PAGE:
Illinois-based developer and businessman Erich Specht has filed a lawsuit against Google, the Open Handset Alliance, T-Mobile, and 45 other companies for trademark infringement. Specht, who runs a software firm named Android Data, is seeking almost $100 million in damages from the defendants for creating, supporting, and selling devices with Google's Android OS.

Specht's company creates software that "implements advanced caching algorithms that allow for greater efficiency of web and database servers," and Specht claims that he chose the name Android Data in order to communicate the "almost robot-like" communication of data between a client and data center. He originally filed the trademark application for his company name in2000, and was awarded the trademark in 2002 by the US Patent and Trademark Office. When the USPTO granted his application, it noted that no application would be granted the exclusive right to use "Data," therefore making "Android" the dominant word in the trademark.

Naturally, Specht takes issue with Google's newly popular mobile operating system, Android. First introduced in 2007, Android has made quite a splash in the open source and mobile worlds, with the first Android-capable phone hitting the market through T-Mobile in 2008. Specht notes in his complaint that the USPTO denied Google's own application for an "Android" trademark in early 2008 because of the likelihood of confusion. By that time, however, Google and the Open Handset Alliance had already been running with the Android name and apparently saw no reason to stop.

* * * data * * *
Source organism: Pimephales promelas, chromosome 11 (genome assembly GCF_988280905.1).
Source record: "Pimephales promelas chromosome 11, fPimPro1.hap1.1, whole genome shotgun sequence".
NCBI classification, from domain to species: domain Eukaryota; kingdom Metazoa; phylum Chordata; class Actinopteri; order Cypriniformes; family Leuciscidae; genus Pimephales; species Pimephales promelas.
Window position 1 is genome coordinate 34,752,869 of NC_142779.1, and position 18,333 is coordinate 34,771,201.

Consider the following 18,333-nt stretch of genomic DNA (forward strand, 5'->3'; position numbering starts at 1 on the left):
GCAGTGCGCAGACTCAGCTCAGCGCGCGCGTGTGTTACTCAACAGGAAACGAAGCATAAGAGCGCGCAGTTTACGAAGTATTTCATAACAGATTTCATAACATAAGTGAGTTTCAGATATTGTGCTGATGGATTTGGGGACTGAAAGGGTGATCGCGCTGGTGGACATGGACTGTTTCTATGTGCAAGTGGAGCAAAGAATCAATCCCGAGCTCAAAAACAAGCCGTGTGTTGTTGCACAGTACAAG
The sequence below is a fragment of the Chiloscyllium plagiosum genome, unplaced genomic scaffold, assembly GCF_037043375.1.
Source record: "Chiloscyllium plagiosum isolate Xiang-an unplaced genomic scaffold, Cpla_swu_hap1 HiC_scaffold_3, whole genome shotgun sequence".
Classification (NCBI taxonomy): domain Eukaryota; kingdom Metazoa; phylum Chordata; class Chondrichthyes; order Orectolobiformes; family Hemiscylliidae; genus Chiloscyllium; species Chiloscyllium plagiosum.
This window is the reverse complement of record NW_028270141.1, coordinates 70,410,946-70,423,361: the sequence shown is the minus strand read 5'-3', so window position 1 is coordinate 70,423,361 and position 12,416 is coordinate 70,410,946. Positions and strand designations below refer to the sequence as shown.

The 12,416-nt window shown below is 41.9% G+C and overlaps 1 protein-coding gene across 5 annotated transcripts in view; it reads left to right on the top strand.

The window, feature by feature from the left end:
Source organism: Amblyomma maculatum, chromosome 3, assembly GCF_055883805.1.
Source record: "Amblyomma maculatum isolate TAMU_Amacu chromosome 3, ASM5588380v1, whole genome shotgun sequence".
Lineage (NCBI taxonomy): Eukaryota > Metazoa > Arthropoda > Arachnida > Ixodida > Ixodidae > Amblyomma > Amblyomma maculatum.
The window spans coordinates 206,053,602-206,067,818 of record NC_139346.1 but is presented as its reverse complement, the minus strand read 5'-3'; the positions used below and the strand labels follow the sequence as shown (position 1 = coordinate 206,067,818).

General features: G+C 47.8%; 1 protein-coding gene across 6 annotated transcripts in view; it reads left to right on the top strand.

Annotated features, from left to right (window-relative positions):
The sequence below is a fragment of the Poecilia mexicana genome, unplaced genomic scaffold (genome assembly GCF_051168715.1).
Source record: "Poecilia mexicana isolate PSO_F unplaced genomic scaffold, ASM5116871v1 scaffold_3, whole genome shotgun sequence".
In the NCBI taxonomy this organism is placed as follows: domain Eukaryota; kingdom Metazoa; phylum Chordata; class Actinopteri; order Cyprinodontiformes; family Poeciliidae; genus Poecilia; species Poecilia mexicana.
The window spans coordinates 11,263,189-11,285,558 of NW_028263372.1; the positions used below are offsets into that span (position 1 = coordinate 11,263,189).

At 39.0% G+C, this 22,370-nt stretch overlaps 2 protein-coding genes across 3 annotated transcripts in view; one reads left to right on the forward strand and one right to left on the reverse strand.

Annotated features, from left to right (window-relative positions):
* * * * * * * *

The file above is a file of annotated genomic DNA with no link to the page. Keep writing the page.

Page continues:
"[I]t is clear that Google stole first and asked questions later," reads the complaint. "Even though they could have, as they put it, arbitrarily chosen any name to brand their products, Google and the OHA members intentionally and without justification chose to affix Plaintiff's Android mark to their websites, products, services, and press releases without regard to ownership."